Pumping New Life Into A Failed Pump

Written by Drew Robb
Modern Pumping Today
August 2013

A Caribbean refinery had been using a Union Pump Company (now SPX Clyde Union) 4×6 (4-inch [101.6 millimeter] discharge, 6-inch [152.4 millimeter] suction) Multi-Phase Extraction (MPE), seven-stage centrifugal charge pump. Charge pumps are used to maintain the inlet pressure on main hydraulic pumps in order to prevent cavitation.

Normally such a pump in refinery operation would have been expected to last about five years between overhauls. This one had lasted perhaps a year before being taken off line due to reduced performance. When the charge pump arrived in a shipping crate at Chalmers and Kubeck’s (C&K) main service center in Aston, Pennsylvania, it had clearly seen better days.

“It came in partially disassembled and heavily rusted,” says Helen T. Eife, C&K’s manager for engineered pumps. “It looked like it had been sitting outside for a while.”

An inspection determined that the failure was caused by using the wrong type of material for inserts on the wear rings. A complete refurbishment, including installing GRAPHALLOY® inserts, returned to pump to operational status.

Initial Inspection

The thrust and journal bearing housings had been removed and were loose in the shipping container. The mechanical seals were also taken off but had not been shipped with the pump. The unprotected shaft protruding out of the pump case was heavily rusted as were the insides of the bearing housings.

Upon disassembly, the inside didn’t look any better. A visual inspection found heavy rust on the shaft ends, bearing housings and journal bearings. Among other problems, rust on the Kingsbury thrust bearing collar, base ring assemblies and pivot shoes rendered them in need of replacement.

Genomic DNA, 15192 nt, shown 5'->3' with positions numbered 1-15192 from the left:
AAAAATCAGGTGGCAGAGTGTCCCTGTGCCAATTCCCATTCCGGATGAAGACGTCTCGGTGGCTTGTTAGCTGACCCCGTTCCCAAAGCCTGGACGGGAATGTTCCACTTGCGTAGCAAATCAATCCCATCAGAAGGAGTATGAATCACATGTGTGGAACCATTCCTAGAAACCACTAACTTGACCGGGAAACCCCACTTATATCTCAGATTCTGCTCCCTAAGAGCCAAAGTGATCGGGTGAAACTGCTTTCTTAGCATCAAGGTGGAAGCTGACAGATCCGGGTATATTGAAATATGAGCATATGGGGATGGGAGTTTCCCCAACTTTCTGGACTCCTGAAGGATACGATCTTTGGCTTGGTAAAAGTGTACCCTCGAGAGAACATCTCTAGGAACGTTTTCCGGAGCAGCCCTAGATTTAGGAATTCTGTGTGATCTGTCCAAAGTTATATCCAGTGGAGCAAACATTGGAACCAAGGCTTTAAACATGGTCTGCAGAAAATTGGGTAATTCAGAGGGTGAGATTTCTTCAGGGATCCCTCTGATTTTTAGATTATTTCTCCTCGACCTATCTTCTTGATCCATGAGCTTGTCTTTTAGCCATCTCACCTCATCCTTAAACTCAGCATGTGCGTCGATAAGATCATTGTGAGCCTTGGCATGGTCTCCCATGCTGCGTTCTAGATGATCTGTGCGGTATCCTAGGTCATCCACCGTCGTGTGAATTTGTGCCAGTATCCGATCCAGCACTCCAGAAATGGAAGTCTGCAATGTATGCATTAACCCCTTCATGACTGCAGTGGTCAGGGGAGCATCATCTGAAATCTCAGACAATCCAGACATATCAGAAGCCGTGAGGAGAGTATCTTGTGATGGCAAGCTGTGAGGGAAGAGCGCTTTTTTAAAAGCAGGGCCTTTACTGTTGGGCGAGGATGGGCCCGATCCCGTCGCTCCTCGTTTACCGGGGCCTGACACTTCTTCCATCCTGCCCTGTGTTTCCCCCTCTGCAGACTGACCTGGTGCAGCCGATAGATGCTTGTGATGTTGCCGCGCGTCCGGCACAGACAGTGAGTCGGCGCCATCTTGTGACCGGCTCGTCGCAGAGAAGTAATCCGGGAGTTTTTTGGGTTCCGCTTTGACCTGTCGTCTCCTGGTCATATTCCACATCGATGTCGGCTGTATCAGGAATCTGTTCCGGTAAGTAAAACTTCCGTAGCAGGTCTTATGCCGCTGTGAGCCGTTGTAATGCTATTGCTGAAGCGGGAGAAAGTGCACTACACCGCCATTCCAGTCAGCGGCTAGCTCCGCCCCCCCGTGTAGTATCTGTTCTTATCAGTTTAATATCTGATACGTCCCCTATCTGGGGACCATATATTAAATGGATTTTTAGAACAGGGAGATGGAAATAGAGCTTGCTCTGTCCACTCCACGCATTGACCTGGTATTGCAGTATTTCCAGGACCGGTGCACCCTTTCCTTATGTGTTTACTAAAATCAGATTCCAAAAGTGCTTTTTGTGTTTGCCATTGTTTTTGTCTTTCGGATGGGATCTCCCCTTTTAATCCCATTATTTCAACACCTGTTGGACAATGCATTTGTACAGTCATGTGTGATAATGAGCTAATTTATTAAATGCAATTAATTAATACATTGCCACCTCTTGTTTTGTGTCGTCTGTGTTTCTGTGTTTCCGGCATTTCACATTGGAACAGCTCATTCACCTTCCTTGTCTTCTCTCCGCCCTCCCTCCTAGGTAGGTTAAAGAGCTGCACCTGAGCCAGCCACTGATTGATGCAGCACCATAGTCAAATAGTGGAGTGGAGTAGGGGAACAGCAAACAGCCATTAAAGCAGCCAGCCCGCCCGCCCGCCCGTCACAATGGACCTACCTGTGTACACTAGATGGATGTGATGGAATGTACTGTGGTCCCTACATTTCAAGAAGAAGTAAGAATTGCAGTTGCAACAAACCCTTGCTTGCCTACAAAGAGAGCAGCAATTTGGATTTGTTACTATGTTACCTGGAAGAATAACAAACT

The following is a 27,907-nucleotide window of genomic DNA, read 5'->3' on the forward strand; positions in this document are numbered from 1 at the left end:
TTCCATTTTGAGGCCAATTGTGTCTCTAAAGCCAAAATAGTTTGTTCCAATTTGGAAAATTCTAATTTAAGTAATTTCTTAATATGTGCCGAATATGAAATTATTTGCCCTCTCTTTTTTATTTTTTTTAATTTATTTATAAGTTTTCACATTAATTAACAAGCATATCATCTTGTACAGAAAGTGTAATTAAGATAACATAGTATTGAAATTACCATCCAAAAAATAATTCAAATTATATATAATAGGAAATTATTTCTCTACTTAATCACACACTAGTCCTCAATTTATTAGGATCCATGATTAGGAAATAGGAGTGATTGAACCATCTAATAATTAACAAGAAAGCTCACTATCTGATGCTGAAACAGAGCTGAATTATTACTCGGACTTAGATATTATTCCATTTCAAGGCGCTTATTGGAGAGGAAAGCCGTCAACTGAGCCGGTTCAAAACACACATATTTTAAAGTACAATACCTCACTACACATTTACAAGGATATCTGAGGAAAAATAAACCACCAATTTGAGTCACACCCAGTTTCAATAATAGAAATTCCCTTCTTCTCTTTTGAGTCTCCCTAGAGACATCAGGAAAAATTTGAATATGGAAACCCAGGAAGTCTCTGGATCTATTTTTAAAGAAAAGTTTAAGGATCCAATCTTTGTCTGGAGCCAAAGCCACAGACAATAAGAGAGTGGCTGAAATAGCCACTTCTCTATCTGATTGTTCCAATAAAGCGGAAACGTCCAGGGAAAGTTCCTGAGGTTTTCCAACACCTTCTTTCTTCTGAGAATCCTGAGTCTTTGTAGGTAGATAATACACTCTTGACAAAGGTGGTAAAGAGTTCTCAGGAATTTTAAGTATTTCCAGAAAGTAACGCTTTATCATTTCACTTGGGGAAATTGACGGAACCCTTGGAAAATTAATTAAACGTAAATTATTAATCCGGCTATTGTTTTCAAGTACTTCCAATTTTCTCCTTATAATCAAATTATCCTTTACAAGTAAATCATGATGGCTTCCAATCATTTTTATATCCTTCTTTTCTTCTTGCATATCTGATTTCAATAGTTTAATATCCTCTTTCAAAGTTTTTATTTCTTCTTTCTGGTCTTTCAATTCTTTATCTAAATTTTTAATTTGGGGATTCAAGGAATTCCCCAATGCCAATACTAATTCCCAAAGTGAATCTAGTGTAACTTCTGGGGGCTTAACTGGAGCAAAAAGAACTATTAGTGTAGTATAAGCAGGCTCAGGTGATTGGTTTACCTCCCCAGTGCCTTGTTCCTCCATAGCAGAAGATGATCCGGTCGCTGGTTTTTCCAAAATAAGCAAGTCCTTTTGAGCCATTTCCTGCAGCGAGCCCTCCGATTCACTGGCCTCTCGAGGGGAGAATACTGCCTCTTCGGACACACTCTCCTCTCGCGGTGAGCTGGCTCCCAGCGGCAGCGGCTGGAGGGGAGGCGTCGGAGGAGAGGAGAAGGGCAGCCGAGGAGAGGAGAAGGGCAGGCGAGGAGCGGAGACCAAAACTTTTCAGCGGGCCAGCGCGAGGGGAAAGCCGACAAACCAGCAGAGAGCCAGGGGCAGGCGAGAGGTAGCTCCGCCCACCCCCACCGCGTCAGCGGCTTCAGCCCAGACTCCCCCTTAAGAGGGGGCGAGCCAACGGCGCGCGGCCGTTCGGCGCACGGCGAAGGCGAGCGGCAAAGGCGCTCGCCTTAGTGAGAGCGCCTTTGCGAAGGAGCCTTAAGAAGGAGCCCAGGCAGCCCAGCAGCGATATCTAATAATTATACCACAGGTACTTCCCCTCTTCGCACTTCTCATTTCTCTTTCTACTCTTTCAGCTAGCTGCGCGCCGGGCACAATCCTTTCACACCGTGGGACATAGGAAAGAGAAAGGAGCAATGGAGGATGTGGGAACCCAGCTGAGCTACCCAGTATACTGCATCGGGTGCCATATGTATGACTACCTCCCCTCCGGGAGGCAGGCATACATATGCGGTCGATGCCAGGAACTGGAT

A dimensional inspection found some parts to be in good shape. For example, the inboard and outboard bearing housings remained within specification, the total indicated runout (TIR, a measure of roundness) of the shaft was no more than 0.002 inches (0.0508 millimeters) and the pump case split surfaces were flat, offering a good surface for gasket retention.

Engineers found the probable cause of pump failure to be the use of the wrong type of material during the last set of repairs. During an earlier overhaul in the Caribbean, a fluoropolymer composite, Dupont Vespel, had been used in some of the components.

Reaching Its Limit

“Being a plastic material, Vespel will eventually creep and lose its fit if it starts getting close to the high temperature limit,” says Chuck Marrical, C&K’s senior pump engineer who conducted the design engineering on this project. “At that point, the pressure differential can displace it out of its holder.”

During disassembly, he noted that the sixth-stage impeller hub case ring had a partially dislodged fluoropolymer composite insert. All other case wear rings, the first/second stage, balance stage and center stage also had composite inserts. Inspection of the impellers showed the impeller hubs had wear rings installed. However, the impeller eyes did not have wear rings installed and had been machined to a very thin condition to allow the use of composite inserts in this location.